The FDA issues new guidelines on what foods can be labeled ‘healthy’

The Food and Drug Administration announced new rules Wednesday for nutrition labels that can go on the front of food packages to indicate that they are “healthy.”

Under the proposal, manufacturers can label their products “healthy” if they contain a meaningful amount of food from at least one of the food groups or subgroups (such as fruit, vegetable or dairy) recommended by the dietary guidelines. They must also adhere to specific limits for certain nutrients, such as saturated fat, sodium and added sugars. For example, a cereal would need to contain three-quarters of an ounce of whole grains and no more than 1 gram of saturated fat, 230 milligrams of sodium and 2.5 grams of added sugars per serving for a food manufacturer to use the word “healthy ” on the label.

The labels are at helping consumers more easily navigate nutrition labels and make better choices at the grocery

Cooper health to announce a $2 billion expansion of its Camden health-care campus

Cooper University Health Care plans a $2 billion expansion of its Camden campus, adding three clinical buildings and likely intensifying the already stiff competition among hospital systems in South Jersey, the nonprofit is scheduled to announce Monday. The project is expected to take a decade to complete.

Construction of the first building, at the intersection of Dr. Martin Luther King Boulevard and Haddon Avenue and in front of Cooper’s Roberts Pavilion, is scheduled to begin next year. It will be used for clinical care and education, Cooper officials said.

A later stage of the plan will create more than 100 new private rooms. When the project is completed, Cooper will have 745 beds, they said.

Other details, such as the cost of the first building, were not available.

“Not only does this announcement represent the culmination of Cooper’s amazing turnaround since it faced bankruptcy at the turn of the century,

Myth or fact? Nutritionists weigh in on the #rawcarrotsalad trend

#Rawcarrotsalad has 8.6 million views on TikTok, with many users alleging that eating the salad daily has helped balance their hormones.

In particular, influencers and everyday users of the app are saying that one of the salad’s main health benefits is lowering levels of estrogen, a hormone linked to reproductive and sexual development, mostly in women.

“This has definitely become a staple in my diet for balancing the excess estrogen that can peak at different times in my cycle,” Paige Nicole, a TikToker, said in her videos about raw carrot salads.

Other users say they’ve also seen a change in liver and thyroid function. And some even attribute the veggie dish to their weight loss.

The many raw carrot salad recipes on the app typically include additives like olive oil and apple cider vinegar — two ingredients that have proven health benefits of their own.

But with anything that goes

Facebook directly linked to decline in mental health, new study says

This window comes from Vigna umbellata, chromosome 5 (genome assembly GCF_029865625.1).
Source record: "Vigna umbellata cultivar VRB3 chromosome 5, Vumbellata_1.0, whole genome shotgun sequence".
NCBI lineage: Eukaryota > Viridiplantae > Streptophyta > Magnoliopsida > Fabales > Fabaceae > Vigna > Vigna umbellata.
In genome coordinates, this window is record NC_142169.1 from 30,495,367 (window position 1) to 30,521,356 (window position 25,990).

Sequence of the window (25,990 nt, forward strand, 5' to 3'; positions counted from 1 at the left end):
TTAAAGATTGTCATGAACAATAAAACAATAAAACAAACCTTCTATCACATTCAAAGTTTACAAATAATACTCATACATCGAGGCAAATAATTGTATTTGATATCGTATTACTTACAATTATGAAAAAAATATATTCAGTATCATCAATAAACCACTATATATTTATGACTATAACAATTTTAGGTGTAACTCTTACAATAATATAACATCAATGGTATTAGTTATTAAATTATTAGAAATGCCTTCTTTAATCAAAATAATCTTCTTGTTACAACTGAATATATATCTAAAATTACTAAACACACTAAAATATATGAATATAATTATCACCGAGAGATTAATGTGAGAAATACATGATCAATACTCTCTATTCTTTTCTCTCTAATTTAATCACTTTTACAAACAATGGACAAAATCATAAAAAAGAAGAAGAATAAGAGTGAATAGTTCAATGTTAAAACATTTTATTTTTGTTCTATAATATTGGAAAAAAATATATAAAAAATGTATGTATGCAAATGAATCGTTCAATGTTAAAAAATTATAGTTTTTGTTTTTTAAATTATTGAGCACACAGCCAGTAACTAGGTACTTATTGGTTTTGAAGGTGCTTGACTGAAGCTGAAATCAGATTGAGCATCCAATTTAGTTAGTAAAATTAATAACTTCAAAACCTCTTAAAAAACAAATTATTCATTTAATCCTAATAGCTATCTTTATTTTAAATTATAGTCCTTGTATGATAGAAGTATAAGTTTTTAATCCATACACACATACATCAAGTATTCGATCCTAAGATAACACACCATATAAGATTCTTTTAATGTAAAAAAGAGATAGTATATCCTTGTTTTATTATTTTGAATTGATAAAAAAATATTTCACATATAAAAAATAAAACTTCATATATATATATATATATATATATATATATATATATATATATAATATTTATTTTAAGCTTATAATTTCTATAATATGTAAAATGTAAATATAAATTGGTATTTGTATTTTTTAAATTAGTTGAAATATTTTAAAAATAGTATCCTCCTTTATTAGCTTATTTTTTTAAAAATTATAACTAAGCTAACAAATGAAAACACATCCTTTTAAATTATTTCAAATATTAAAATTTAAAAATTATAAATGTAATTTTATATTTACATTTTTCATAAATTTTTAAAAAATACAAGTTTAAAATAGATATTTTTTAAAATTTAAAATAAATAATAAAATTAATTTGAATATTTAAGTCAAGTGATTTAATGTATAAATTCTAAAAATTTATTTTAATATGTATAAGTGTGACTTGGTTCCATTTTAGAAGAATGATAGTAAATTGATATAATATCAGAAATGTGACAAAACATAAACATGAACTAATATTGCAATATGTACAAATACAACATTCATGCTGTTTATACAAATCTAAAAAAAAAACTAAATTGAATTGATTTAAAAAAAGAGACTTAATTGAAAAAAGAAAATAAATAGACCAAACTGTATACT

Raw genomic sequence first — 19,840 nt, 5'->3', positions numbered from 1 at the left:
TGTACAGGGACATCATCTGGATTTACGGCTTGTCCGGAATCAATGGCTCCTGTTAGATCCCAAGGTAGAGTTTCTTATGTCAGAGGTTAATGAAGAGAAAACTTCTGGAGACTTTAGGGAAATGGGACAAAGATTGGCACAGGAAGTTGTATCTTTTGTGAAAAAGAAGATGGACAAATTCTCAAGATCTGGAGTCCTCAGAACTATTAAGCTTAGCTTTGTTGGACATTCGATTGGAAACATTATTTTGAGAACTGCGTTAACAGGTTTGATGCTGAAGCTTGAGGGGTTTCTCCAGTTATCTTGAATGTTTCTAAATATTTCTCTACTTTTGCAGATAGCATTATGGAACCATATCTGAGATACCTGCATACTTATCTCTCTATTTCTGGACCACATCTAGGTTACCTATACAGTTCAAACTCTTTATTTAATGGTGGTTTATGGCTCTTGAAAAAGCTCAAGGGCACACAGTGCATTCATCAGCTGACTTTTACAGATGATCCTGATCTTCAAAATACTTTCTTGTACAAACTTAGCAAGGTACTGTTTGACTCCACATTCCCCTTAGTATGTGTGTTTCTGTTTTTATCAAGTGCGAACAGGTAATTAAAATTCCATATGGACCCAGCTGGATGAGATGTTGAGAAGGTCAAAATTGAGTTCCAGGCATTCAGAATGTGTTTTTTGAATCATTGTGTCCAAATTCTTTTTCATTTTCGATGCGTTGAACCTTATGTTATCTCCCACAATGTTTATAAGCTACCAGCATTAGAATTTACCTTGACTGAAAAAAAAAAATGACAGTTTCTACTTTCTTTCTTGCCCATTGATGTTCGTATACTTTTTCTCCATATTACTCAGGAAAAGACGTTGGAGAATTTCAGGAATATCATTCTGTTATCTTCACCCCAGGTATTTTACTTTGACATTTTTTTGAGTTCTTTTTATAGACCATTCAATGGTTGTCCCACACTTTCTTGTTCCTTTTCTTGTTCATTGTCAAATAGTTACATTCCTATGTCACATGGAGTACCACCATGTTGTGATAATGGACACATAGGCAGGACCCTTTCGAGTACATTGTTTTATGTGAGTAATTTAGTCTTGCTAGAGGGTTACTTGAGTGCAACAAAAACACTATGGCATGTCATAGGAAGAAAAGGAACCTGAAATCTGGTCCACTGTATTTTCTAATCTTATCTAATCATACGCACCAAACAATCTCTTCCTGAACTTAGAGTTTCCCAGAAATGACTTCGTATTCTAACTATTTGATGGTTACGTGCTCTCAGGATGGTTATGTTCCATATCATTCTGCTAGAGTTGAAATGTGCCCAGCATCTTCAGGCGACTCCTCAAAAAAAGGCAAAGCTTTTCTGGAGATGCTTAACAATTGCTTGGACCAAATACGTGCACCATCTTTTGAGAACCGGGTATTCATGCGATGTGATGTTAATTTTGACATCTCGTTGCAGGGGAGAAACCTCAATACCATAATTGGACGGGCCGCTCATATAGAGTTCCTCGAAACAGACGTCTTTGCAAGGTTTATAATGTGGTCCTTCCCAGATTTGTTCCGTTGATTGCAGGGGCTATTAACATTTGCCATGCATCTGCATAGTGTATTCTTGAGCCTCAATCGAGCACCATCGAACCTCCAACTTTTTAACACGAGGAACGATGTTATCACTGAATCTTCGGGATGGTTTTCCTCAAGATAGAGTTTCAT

New research has found a direct link between Facebook use and a “worsening” in reports of anxiety and depression among college students.

The studypublished by the American Economic Review, discovered that in the first two and a half years of the platform’s existence, college students who had an account on the site were 7 percent more likely to suffer from depression, and 20% more likely to suffer from anxiety.

Facebook’s initial 2004 rollout was staggered, with Harvard students gaining access first, followed by Columbia, Stanford and Yale universities. Researchers utilized medical data from these campuses, comparing their mental health surveys with mental health surveys from college campuses without access to the platform.

While there have been hundreds of studies showing a correlation between social media use and a decline in mental health, researchers say that their unique methodology has allowed them to confirm the link.

The study, produced in

How Healthy Diets Like the Mediterranean Diet Help Protect Brain Health

  • A new study finds that across different races and ethnicities, the metabolites from healthier diets may help protect brain health.
  • Diet is an important source of many metabolites, which can be markers of various aspects of our health.
  • Past research has found that certain metabolites — including lipids, amino acids, and steroids — are linked with cognitive decline and dementia.

New research from investigators at Brigham and Women’s Hospital has further confirmed what is already known about the link between diet and cognition — that what we eat can impact our brain health.

Metabolites from healthier diets, such as the Mediterranean diet, were associated with stronger cognitive function while metabolites from diets higher in sugar were associated with poorer cognitive function, according to the report, which was published in Alzheimer’s & Dementia onFriday.

The researchers also demonstrated that these findings can be generalized to different races and ethnicities.

“Research